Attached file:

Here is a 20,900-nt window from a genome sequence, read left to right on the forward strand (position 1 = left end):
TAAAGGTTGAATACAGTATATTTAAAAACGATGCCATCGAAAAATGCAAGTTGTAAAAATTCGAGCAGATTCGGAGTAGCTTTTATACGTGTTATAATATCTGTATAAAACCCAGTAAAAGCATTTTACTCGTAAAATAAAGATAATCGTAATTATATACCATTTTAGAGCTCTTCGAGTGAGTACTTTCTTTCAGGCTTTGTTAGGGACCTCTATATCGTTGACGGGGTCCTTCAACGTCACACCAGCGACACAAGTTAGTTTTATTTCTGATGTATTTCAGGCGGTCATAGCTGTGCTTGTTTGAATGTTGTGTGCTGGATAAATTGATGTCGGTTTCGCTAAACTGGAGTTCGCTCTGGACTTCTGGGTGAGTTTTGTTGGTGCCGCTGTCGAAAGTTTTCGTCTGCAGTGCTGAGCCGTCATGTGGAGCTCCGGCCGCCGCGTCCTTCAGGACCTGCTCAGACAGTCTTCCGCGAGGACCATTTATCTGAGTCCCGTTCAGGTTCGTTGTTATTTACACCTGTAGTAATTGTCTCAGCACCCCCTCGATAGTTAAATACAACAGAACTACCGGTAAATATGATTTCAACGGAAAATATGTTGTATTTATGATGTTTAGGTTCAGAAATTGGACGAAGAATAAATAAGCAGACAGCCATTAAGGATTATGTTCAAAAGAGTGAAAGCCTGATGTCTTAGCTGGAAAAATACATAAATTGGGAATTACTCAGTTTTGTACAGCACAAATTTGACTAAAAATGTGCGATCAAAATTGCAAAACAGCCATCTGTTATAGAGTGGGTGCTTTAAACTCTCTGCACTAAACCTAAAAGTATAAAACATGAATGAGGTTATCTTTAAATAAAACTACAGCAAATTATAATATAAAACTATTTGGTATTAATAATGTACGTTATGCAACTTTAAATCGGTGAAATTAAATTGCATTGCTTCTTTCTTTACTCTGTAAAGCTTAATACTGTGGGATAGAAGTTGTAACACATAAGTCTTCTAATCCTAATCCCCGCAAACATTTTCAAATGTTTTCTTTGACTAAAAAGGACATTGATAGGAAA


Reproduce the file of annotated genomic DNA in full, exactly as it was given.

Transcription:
Here is a 20,900-nt window from a genome sequence, read left to right on the forward strand (position 1 = left end):
TAAAGGTTGAATACAGTATATTTAAAAACGATGCCATCGAAAAATGCAAGTTGTAAAAATTCGAGCAGATTCGGAGTAGCTTTTATACGTGTTATAATATCTGTATAAAACCCAGTAAAAGCATTTTACTCGTAAAATAAAGATAATCGTAATTATATACCATTTTAGAGCTCTTCGAGTGAGTACTTTCTTTCAGGCTTTGTTAGGGACCTCTATATCGTTGACGGGGTCCTTCAACGTCACACCAGCGACACAAGTTAGTTTTATTTCTGATGTATTTCAGGCGGTCATAGCTGTGCTTGTTTGAATGTTGTGTGCTGGATAAATTGATGTCGGTTTCGCTAAACTGGAGTTCGCTCTGGACTTCTGGGTGAGTTTTGTTGGTGCCGCTGTCGAAAGTTTTCGTCTGCAGTGCTGAGCCGTCATGTGGAGCTCCGGCCGCCGCGTCCTTCAGGACCTGCTCAGACAGTCTTCCGCGAGGACCATTTATCTGAGTCCCGTTCAGGTTCGTTGTTATTTACACCTGTAGTAATTGTCTCAGCACCCCCTCGATAGTTAAATACAACAGAACTACCGGTAAATATGATTTCAACGGAAAATATGTTGTATTTATGATGTTTAGGTTCAGAAATTGGACGAAGAATAAATAAGCAGACAGCCATTAAGGATTATGTTCAAAAGAGTGAAAGCCTGATGTCTTAGCTGGAAAAATACATAAATTGGGAATTACTCAGTTTTGTACAGCACAAATTTGACTAAAAATGTGCGATCAAAATTGCAAAACAGCCATCTGTTATAGAGTGGGTGCTTTAAACTCTCTGCACTAAACCTAAAAGTATAAAACATGAATGAGGTTATCTTTAAATAAAACTACAGCAAATTATAATATAAAACTATTTGGTATTAATAATGTACGTTATGCAACTTTAAATCGGTGAAATTAAATTGCATTGCTTCTTTCTTTACTCTGTAAAGCTTAATACTGTGGGATAGAAGTTGTAACACATAAGTCTTCTAATCCTAATCCCCGCAAACATTTTCAAATGTTTTCTTTGACTAAAAAGGACATTGATAGGAAA